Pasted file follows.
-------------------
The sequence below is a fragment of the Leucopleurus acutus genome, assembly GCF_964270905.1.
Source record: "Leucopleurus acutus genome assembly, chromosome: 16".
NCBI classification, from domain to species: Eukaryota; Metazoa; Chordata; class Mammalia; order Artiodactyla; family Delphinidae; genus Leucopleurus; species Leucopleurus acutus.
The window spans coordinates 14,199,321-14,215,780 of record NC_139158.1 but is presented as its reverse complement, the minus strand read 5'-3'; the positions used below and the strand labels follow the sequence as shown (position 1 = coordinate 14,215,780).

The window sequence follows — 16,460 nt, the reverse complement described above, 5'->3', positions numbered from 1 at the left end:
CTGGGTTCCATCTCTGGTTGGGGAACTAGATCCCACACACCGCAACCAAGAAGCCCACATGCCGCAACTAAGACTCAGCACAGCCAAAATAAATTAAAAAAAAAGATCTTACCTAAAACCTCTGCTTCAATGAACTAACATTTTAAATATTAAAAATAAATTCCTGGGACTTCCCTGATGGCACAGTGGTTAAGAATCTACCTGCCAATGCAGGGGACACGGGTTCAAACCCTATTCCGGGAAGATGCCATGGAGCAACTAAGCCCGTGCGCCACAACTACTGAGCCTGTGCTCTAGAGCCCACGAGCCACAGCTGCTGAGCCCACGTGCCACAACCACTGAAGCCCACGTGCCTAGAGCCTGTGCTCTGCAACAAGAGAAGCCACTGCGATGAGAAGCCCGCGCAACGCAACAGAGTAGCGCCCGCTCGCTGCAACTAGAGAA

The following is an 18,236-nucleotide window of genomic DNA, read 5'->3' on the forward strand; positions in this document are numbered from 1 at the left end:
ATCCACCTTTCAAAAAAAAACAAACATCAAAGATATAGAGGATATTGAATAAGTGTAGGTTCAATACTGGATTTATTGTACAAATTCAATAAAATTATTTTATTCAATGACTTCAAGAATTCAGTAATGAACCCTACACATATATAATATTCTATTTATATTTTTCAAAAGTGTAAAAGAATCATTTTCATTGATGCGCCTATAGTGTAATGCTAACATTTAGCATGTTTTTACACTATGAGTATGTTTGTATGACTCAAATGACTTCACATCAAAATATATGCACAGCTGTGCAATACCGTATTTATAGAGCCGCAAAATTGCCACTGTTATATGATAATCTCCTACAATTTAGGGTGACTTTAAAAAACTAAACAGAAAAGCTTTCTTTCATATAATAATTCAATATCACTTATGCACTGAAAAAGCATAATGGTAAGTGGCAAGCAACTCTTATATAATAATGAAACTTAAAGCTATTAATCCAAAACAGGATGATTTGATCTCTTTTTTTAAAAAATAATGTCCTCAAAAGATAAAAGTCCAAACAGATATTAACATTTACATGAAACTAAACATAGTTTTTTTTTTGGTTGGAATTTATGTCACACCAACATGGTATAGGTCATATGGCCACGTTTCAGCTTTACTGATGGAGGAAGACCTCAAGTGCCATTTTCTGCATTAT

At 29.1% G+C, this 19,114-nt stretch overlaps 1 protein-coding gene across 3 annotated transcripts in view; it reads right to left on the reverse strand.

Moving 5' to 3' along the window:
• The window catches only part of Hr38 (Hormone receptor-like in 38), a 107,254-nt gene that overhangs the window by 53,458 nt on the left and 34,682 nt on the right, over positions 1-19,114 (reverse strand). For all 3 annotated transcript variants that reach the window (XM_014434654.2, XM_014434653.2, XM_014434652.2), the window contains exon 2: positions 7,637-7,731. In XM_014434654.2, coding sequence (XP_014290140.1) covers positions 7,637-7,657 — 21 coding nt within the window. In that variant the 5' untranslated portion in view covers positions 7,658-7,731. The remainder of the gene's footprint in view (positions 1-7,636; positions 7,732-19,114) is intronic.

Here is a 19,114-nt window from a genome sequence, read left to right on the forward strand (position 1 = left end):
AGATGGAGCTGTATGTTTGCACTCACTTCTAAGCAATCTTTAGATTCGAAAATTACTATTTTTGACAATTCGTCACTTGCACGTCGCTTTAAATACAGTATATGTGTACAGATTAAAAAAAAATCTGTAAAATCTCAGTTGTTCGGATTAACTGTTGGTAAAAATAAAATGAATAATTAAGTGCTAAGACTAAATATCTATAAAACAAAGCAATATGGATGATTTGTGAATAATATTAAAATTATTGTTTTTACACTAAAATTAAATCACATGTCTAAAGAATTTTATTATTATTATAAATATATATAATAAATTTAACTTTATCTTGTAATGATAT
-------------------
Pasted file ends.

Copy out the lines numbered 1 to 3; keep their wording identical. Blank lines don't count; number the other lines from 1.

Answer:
The sequence below is a fragment of the Leucopleurus acutus genome, assembly GCF_964270905.1.
Source record: "Leucopleurus acutus genome assembly, chromosome: 16".
NCBI classification, from domain to species: Eukaryota; Metazoa; Chordata; class Mammalia; order Artiodactyla; family Delphinidae; genus Leucopleurus; species Leucopleurus acutus.